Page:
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Oppenheimer Thinks Raptor Shares Could Bite

By Brian D. Pacampara, CFA - Sep 25, 2013 at 1:01PM

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Does this analyst make a good case about Raptor? Or is it just more noise from Wall Street?

While Fools should generally take the opinion of Wall Street with a grain of salt, it's not a bad idea to take a closer look at particularly stock-shaking analyst upgrades/downgrades -- just in case their reasoning behind the call makes sense.

What: Shares of Raptor Pharmaceuticals (NASDAQ: RPTP) sank as low as 5.5% today after Oppenheimer downgraded the drug developer from "outperform" to "perform."

So what: Along with the downgrade, analyst Boris Peaker removed his price target of $11 per share, which already represented about 20% worth of downside to yesterday's close. While Oppenheimer thinks that Raptor will report strong third-quarter results, Peaker believes that the stock is already pricing in an 80%-plus adoption rate in the U.S. and EU for its nephropathic cystinosis drug Procysbi, leaving investors with almost no margin of safety.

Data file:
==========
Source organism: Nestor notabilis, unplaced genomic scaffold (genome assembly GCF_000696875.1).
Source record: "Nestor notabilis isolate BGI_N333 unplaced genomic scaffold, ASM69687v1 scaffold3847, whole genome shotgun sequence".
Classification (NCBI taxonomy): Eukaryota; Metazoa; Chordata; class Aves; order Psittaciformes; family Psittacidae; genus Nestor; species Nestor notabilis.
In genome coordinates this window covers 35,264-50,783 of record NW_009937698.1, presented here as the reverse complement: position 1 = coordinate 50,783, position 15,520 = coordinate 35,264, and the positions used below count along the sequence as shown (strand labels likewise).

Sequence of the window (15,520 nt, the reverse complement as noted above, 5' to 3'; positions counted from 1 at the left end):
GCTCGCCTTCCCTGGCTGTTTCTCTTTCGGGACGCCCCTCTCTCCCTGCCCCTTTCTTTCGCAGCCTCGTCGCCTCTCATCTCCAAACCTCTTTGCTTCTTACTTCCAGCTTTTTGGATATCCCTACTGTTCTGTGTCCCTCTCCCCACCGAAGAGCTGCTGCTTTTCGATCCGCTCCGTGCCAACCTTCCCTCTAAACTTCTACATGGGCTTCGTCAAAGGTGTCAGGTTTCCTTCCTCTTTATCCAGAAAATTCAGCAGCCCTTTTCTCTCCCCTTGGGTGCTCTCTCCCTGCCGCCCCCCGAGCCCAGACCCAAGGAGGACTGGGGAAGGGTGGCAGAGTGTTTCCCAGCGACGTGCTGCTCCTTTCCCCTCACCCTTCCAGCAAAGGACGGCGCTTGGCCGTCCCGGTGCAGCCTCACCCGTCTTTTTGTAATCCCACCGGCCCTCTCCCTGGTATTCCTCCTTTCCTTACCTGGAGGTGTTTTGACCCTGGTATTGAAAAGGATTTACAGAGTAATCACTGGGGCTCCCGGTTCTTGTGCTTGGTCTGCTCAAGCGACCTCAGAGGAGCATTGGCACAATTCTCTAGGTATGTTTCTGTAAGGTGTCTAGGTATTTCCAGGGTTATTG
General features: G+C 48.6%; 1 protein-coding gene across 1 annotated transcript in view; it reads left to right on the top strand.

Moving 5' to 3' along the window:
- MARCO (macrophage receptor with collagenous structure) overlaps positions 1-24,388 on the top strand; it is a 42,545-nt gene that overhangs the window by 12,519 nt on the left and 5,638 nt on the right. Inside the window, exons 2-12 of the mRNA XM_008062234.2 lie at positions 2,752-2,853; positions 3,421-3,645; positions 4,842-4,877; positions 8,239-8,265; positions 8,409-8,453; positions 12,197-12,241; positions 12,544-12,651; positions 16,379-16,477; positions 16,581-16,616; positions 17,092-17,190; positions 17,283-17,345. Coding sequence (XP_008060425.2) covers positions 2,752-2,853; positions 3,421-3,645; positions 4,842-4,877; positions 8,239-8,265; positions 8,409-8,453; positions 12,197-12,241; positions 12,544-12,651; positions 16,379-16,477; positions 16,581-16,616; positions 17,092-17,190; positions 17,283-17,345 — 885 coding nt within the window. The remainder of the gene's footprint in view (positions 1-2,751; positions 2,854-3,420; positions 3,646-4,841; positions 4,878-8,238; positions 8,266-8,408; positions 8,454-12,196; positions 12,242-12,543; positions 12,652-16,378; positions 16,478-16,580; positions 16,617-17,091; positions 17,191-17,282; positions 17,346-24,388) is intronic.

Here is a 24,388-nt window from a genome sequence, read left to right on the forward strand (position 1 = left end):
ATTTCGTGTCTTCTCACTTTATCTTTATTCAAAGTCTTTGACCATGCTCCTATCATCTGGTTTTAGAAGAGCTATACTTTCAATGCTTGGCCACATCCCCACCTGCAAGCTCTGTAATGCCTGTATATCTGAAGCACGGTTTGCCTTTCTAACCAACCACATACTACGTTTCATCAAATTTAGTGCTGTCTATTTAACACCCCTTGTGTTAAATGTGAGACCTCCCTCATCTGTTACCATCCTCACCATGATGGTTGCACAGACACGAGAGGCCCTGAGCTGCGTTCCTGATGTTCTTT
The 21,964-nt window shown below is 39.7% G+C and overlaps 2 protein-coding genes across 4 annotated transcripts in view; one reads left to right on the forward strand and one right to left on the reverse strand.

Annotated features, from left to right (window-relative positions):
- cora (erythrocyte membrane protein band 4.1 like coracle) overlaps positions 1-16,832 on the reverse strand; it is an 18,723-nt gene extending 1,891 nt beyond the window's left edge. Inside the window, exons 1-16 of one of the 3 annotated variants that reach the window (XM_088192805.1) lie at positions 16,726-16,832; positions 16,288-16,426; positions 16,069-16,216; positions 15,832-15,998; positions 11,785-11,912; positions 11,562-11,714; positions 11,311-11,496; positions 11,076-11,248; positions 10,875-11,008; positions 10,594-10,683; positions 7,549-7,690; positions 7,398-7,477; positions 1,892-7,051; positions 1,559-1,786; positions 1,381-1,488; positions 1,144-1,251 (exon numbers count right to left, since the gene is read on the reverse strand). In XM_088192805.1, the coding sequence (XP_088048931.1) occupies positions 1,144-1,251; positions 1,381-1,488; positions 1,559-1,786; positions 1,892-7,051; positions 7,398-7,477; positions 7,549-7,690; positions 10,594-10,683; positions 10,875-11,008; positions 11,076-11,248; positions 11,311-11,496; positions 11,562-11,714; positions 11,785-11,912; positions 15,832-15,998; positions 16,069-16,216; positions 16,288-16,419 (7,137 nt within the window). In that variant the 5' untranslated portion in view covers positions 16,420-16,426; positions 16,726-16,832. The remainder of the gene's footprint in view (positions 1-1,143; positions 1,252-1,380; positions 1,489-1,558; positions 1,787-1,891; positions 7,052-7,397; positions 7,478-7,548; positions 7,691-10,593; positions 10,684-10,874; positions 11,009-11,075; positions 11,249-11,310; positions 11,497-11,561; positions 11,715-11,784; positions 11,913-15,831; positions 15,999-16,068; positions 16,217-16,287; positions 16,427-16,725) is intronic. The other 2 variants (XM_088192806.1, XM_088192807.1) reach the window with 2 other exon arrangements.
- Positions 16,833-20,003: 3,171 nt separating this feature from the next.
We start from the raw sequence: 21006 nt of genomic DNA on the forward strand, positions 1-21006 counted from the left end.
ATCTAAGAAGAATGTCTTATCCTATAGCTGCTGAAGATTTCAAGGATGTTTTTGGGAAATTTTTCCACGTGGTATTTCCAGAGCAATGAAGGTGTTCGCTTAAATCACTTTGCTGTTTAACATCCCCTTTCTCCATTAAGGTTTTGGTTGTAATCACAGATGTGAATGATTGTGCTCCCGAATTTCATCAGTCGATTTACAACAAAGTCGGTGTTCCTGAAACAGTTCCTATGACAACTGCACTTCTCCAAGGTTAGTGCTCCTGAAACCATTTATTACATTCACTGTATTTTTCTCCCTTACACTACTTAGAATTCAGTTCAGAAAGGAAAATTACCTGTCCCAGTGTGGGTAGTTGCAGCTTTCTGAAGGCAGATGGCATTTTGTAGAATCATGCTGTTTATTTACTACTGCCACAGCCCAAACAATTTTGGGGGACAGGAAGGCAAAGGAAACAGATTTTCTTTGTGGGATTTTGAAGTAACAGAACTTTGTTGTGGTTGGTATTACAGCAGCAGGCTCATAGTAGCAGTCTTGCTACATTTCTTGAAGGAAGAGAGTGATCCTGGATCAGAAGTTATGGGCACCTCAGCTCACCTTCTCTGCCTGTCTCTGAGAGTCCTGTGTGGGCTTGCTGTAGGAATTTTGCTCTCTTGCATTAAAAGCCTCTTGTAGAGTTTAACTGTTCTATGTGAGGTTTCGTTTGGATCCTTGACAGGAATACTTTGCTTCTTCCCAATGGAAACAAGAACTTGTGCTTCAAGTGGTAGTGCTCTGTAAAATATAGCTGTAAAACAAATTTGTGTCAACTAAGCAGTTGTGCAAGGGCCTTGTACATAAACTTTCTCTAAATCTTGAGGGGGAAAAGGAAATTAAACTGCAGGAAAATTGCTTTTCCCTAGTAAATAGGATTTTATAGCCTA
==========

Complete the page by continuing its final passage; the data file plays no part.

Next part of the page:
Now what: Conservative Fools would do well to keep their distance given the many risks that remain.

"While we do not see any headwinds to the drug in the U.S., we believe that EU reimbursement may be more challenging, and at current valuation we see downside to the stock if EU pricing is significantly weaker than in the U.S.," wrote Peaker in a note to clients. "We believe that the key upside for the stock is success in Huntington's Disease and/or NASH, both of which we view as very risky at this time."

When you couple that uncertainty with the stock's red-hot stock price -- still up more than 200% from its 52-week lows -- Raptor's risk/reward trade-off really does look unappetizing. 

Fool contributor Brian Pacampara has no position in any stocks mentioned. The Motley Fool has no position in any of the stocks mentioned. Try any of our Foolish newsletter services free for 30 days. We Fools may not all hold the same opinions, but we all believe that considering a diverse range of insights makes us better investors. The Motley Fool has a disclosure policy.

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